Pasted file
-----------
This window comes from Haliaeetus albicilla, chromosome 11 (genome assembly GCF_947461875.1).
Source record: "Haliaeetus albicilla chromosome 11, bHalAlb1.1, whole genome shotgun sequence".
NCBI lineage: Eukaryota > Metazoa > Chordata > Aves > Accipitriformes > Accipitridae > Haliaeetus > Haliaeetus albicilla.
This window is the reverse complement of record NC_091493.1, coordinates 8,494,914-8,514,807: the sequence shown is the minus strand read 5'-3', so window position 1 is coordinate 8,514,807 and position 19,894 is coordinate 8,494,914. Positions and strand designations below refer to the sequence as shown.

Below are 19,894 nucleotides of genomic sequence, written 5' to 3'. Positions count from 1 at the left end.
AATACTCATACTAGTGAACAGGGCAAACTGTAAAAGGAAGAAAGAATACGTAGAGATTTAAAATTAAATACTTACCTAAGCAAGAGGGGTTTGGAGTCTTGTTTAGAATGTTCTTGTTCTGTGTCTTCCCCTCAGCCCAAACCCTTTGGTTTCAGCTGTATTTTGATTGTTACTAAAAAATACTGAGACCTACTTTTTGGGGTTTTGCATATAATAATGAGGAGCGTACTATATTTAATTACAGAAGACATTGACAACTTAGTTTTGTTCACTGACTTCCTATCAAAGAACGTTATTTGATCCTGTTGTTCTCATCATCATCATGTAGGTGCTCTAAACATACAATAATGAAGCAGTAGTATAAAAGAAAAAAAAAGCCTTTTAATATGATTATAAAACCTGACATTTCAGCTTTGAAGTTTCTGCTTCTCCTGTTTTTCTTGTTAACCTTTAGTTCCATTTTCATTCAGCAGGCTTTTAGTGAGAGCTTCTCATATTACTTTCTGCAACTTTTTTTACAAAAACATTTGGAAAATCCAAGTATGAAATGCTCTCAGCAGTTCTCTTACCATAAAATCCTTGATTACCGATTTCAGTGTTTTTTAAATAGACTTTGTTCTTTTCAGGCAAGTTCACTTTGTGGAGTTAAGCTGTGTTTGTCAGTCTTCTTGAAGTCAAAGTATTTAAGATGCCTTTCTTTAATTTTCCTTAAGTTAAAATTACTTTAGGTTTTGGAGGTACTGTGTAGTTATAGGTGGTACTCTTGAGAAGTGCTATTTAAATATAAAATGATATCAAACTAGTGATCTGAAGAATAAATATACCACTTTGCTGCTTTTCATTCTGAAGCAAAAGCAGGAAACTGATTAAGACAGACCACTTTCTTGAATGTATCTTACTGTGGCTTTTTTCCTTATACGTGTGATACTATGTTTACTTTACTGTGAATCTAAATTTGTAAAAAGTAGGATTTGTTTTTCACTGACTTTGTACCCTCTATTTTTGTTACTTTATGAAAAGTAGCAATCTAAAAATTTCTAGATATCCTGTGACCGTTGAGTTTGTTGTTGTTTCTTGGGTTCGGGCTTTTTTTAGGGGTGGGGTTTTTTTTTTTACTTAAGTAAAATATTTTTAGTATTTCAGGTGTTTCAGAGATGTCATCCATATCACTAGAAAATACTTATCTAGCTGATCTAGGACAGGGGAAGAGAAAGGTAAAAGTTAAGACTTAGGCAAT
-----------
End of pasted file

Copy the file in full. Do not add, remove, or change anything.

This window comes from Haliaeetus albicilla, chromosome 11 (genome assembly GCF_947461875.1).
Source record: "Haliaeetus albicilla chromosome 11, bHalAlb1.1, whole genome shotgun sequence".
NCBI lineage: Eukaryota > Metazoa > Chordata > Aves > Accipitriformes > Accipitridae > Haliaeetus > Haliaeetus albicilla.
This window is the reverse complement of record NC_091493.1, coordinates 8,494,914-8,514,807: the sequence shown is the minus strand read 5'-3', so window position 1 is coordinate 8,514,807 and position 19,894 is coordinate 8,494,914. Positions and strand designations below refer to the sequence as shown.

Below are 19,894 nucleotides of genomic sequence, written 5' to 3'. Positions count from 1 at the left end.
AATACTCATACTAGTGAACAGGGCAAACTGTAAAAGGAAGAAAGAATACGTAGAGATTTAAAATTAAATACTTACCTAAGCAAGAGGGGTTTGGAGTCTTGTTTAGAATGTTCTTGTTCTGTGTCTTCCCCTCAGCCCAAACCCTTTGGTTTCAGCTGTATTTTGATTGTTACTAAAAAATACTGAGACCTACTTTTTGGGGTTTTGCATATAATAATGAGGAGCGTACTATATTTAATTACAGAAGACATTGACAACTTAGTTTTGTTCACTGACTTCCTATCAAAGAACGTTATTTGATCCTGTTGTTCTCATCATCATCATGTAGGTGCTCTAAACATACAATAATGAAGCAGTAGTATAAAAGAAAAAAAAAGCCTTTTAATATGATTATAAAACCTGACATTTCAGCTTTGAAGTTTCTGCTTCTCCTGTTTTTCTTGTTAACCTTTAGTTCCATTTTCATTCAGCAGGCTTTTAGTGAGAGCTTCTCATATTACTTTCTGCAACTTTTTTTACAAAAACATTTGGAAAATCCAAGTATGAAATGCTCTCAGCAGTTCTCTTACCATAAAATCCTTGATTACCGATTTCAGTGTTTTTTAAATAGACTTTGTTCTTTTCAGGCAAGTTCACTTTGTGGAGTTAAGCTGTGTTTGTCAGTCTTCTTGAAGTCAAAGTATTTAAGATGCCTTTCTTTAATTTTCCTTAAGTTAAAATTACTTTAGGTTTTGGAGGTACTGTGTAGTTATAGGTGGTACTCTTGAGAAGTGCTATTTAAATATAAAATGATATCAAACTAGTGATCTGAAGAATAAATATACCACTTTGCTGCTTTTCATTCTGAAGCAAAAGCAGGAAACTGATTAAGACAGACCACTTTCTTGAATGTATCTTACTGTGGCTTTTTTCCTTATACGTGTGATACTATGTTTACTTTACTGTGAATCTAAATTTGTAAAAAGTAGGATTTGTTTTTCACTGACTTTGTACCCTCTATTTTTGTTACTTTATGAAAAGTAGCAATCTAAAAATTTCTAGATATCCTGTGACCGTTGAGTTTGTTGTTGTTTCTTGGGTTCGGGCTTTTTTTAGGGGTGGGGTTTTTTTTTTTACTTAAGTAAAATATTTTTAGTATTTCAGGTGTTTCAGAGATGTCATCCATATCACTAGAAAATACTTATCTAGCTGATCTAGGACAGGGGAAGAGAAAGGTAAAAGTTAAGACTTAGGCAAT